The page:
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Kian Ryan

kianryan@ramblingreaders.org

Joined 1 year, 6 months ago

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2024 Reading Goal

83% complete! Kian Ryan has read 10 of 12 books.

What was it really like to live through the 20th century? In 1910 three-quarters of …

A decade by decade breakdown of working class Britain, where it went right, and where it's gone horribly wrong.

5 stars

I picked this up from a charity book stall in a supermarket. I had no expectations.

What I got was a thoroughly detailed history and commentary of the working class, it's political power, how it's been treated by those with power, and when things and have gone well and poorly.

It's staggeringly good. I've spent a few months on it, because it's needed real attention to digest. If you have an interest in class and politics, and you're especially curious about how politicians and those with power treat the working class, and the effect it has had, this book delivers.

Natalie Haynes: Stone Blind (Hardcover, 2022, Pan Macmillan) 4 stars

Medusa is the sole mortal in a family of gods. Growing up with her Gorgon …

An absolute tragedy

5 stars

In 2008 Luciano Garbati created "Medusa with the Head of Perseus", and a modern version of the Medusa myth was lodged in minds, of a defiant strong woman taking revenge on her agressors.

That's not the Medusa myth Natalie Haynes tells.

Natalie tells the story of Medusa the victim, who did nothing wrong except exist and was tormented, tortured and then killed. Even after death, she's still a weapon, used by a cowardly mortal who solves all his problems with death. The Gods have done nothing but do what Gods do, which is use her as a pawn for her entire existence.

This is not a triumpant story, it's a story about the roles women play in society, and their relationships with Gods and men.

Cory Doctorow: Walkaway (2017, Tor Books) 4 stars

Walkaway is a 2017 science fiction novel by Cory Doctorow, published by Head of Zeus …

Leaves questions unanswered, and I'm ok with that

4 stars

Walkaway embaces the idea of non compliance and co-operation, building a better future by leaving the trappings of capitalism behind. It's distinctly post-capitalist novel, which makes a strong effort to embrace anarchist ideals. Some of those ideals extend beyond the now, and a lot of the ideas are really quite big. It also presents some really uncomfortable questions and ideas, that don't necessarily sit easily. Walkaway starts on the idea of walking away from objects and things, but gradually starts exploring the idea of walking away from your own identity. I'm not entirely sure if some of those questions were intentional, but they left me pondering for days at the end of the book.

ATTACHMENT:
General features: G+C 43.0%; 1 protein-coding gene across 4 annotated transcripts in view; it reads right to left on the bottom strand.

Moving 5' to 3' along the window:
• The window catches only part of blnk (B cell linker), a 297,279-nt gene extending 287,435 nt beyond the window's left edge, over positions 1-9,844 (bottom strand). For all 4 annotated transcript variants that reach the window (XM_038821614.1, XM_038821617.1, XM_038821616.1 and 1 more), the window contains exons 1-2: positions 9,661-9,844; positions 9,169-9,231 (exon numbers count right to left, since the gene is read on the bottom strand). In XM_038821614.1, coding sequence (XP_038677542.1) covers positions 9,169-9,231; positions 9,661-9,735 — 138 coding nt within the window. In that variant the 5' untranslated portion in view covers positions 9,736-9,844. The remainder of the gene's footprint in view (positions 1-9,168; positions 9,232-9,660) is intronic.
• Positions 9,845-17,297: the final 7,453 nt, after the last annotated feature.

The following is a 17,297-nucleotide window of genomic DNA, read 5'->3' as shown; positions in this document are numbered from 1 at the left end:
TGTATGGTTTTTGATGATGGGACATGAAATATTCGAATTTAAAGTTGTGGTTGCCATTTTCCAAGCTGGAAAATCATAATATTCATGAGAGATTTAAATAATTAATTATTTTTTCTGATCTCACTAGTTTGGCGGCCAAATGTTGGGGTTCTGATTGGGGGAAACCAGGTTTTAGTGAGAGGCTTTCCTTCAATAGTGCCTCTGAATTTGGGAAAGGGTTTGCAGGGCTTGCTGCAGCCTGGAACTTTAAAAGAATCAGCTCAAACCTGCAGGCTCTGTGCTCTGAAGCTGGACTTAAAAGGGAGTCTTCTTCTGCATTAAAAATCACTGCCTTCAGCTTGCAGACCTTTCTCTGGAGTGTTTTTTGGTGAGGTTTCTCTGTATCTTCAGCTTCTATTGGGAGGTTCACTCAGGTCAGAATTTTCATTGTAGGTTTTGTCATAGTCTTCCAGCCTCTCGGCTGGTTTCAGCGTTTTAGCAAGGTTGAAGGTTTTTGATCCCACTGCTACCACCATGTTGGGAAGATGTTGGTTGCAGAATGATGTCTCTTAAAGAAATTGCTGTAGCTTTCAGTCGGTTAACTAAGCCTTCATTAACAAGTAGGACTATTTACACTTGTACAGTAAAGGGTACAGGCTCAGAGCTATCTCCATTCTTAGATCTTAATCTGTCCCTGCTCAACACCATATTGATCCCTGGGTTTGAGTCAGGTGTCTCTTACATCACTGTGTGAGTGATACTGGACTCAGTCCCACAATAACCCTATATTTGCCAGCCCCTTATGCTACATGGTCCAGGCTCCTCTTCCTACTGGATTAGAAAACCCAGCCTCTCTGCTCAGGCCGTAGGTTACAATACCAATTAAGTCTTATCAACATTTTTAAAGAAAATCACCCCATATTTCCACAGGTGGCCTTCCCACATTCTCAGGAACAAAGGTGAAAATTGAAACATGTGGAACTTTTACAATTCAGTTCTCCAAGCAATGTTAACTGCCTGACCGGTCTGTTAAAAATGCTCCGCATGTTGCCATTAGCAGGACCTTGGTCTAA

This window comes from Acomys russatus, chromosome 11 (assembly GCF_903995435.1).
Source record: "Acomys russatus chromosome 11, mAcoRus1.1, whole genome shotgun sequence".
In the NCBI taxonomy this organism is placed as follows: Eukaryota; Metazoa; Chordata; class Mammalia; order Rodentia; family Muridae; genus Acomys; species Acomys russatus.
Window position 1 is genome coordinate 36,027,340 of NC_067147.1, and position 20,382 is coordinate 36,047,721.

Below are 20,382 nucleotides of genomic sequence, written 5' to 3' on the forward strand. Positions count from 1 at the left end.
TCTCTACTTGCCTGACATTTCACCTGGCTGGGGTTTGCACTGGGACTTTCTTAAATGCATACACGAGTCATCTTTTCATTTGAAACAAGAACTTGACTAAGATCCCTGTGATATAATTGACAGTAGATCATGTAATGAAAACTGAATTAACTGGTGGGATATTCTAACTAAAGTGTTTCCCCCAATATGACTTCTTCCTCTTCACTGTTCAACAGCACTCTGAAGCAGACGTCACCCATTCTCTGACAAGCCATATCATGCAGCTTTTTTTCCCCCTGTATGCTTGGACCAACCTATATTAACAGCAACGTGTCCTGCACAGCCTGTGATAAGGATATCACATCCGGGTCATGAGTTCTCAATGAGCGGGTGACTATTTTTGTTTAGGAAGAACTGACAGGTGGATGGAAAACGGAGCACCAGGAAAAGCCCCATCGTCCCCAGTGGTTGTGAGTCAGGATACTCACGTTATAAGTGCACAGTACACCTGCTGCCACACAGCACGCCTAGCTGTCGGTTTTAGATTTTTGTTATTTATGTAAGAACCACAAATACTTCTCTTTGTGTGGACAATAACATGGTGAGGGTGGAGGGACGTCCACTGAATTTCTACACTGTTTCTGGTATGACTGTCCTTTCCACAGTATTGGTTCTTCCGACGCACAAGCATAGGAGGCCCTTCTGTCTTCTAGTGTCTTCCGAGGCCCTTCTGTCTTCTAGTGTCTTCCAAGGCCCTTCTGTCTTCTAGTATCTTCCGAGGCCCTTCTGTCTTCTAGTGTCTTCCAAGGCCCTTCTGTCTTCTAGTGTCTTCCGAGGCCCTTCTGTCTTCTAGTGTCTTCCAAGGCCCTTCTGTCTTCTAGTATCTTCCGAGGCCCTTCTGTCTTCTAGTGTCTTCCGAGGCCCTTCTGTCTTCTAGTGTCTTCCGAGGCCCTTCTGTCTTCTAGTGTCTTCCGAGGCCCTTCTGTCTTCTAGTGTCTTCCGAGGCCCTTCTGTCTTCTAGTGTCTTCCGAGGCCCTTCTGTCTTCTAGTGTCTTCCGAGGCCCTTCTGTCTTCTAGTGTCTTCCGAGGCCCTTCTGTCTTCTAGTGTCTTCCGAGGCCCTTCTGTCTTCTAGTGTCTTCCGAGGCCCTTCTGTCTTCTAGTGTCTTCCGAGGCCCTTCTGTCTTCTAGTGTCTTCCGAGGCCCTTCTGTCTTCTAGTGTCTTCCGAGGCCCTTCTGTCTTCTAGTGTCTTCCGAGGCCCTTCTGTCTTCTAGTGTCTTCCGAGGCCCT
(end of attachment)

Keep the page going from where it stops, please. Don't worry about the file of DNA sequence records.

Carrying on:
Well done.

Agatha Christie: The Mystery of the Blue Train (Hercule Poirot Mysteries) (Hardcover, 1999, Tandem Library) 4 stars

Bound for the Riviera, detective Hercule Poirot has boarded Le Train Bleu, an elegant, leisurely …

My First Agatha Christie Book

3 stars

This novel has a reputation for being on the list of "worst Agathas". Unfortunately, this is my only exposure to Agatha Christie's written work. I've been familiar with the more popular stories through TV, film and radio, it was nice to be read a story I've not seen or heard before. However where I expect to be able to follow clues, and deduce the crime along with the protagonist, I don't feel like I can, and the revelation at the end of the book feels like it's been plucked almost from thin air. The relationships of the cast are interesting, more interesting than the crime, but since there's a crime to solve, solved it must be.

Robert Silverberg: Worlds Fair 1992 (1982, Ace) 2 stars

A high school boy's essay discussing the possibility of life on Pluto wins him a …

This is a very pedestrian YA story.

2 stars

This is a very pedestrian YA story. Teenage male protagonist wins a competition to work for a year on the 1992 World's Fair - held on a space station above earth. There's scratchings at the morals of exploration and exploitation, and while I recognise the novel was written in 1970, I'm still not convinced by the arguments from a 1970's viewpoint, especially in a YA novel.

Silverberg can very much write better. This was intended to be a YA novel, and is voiced like a Tom Swift novel. It talks down to the reader, makes the protagonist over-clever and puts him on a rollercoaster. He suffers a small heartbreak, but very quickly moves on, because he's going somewhere.

Possibly over-harsh, but they don't write them like this anymore, for good reason.

Naomi Kritzer: Liberty's Daughter (Paperback, 2023, Fairwood Press LLC) 4 stars

Beck Garrison lives on a seastead — an archipelago of constructed platforms and old cruise …

A realistic near future vision, an excellent story

4 stars